Returning from work at the university library, Arun passes Rod, who handsomely jogs by, inviting Arun to join him. Arun turns him down, feeling embarrassed at his lack of athleticism. Later that night, Rod and Mr. Patton are on the downstairs couch, watching a football game and eating microwave taco dinners. Arun wishes he could join, but doesn’t feel welcome. Mrs. Patton, on the other hand, eagerly invites Arun to cook Indian food with her. Not knowing how to cook, he begins to mix together all the Indian-aisle ingredients Mrs. Patton bought. Melanie comes in and says that the food looks gross, and Arun agrees. He eats it anyway, to please Mrs. Patton. Later, he finds Melanie sitting on the staircase, eating Hershey’s. He asks why she hasn’t eaten, and she says it’s his fault for making disgusting food. He feels somehow it is his fault, and wishes he could help.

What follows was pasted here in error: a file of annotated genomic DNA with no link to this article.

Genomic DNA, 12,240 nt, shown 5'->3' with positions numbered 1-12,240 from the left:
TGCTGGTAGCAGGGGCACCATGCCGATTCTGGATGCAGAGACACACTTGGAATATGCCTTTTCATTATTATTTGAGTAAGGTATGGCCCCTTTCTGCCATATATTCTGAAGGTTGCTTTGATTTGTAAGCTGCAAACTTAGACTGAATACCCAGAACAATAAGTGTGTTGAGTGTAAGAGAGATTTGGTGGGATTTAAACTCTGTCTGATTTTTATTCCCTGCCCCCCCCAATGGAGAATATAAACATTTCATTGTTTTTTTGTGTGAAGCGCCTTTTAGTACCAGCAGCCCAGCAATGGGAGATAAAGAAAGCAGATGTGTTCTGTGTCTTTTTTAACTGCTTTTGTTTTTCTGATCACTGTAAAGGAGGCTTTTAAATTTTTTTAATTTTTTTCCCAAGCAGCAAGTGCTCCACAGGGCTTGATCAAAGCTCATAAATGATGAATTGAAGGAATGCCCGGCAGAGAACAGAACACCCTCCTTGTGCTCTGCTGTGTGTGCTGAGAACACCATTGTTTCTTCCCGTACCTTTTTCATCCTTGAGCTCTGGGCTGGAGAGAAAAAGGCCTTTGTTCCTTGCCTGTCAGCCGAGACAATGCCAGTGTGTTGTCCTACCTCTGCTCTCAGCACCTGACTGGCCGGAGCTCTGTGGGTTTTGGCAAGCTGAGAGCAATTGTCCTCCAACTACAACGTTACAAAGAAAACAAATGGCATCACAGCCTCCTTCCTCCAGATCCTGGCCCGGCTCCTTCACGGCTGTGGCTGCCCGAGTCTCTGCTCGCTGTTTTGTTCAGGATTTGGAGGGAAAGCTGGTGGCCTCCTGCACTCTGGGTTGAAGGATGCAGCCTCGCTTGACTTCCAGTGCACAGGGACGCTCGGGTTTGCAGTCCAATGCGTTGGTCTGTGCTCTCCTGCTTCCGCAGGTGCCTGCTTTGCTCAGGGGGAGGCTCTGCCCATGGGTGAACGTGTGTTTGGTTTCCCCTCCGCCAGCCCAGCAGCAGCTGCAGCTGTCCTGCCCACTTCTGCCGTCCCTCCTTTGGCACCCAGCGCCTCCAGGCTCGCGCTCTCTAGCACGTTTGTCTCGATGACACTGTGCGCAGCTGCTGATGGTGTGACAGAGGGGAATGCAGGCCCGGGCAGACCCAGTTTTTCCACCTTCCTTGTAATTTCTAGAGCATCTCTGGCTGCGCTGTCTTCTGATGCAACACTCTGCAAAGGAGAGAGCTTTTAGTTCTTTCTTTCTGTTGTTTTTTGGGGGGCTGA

Rod and Mr. Patton seem to Arun like intimidating, brawny, sports-obsessed American guys. While he wishes he could be included in their men-only rituals, he feels inadequate, left out because he doesn’t share their athletic world, or their culture. Even Rod’s invitations scare Arun because he doesn’t want to be face the possibility of ridicule. Arun doesn’t want to spend time with Mrs. Patton, because she silently demands that he make her feel like a good mother. Melanie’s accusation that she isn’t eating because of Arun makes him feel guilty, even though it is an illogical claim. His guilt comes from his own family, where his sister did suffer neglect because his parents were so focused on meeting his needs.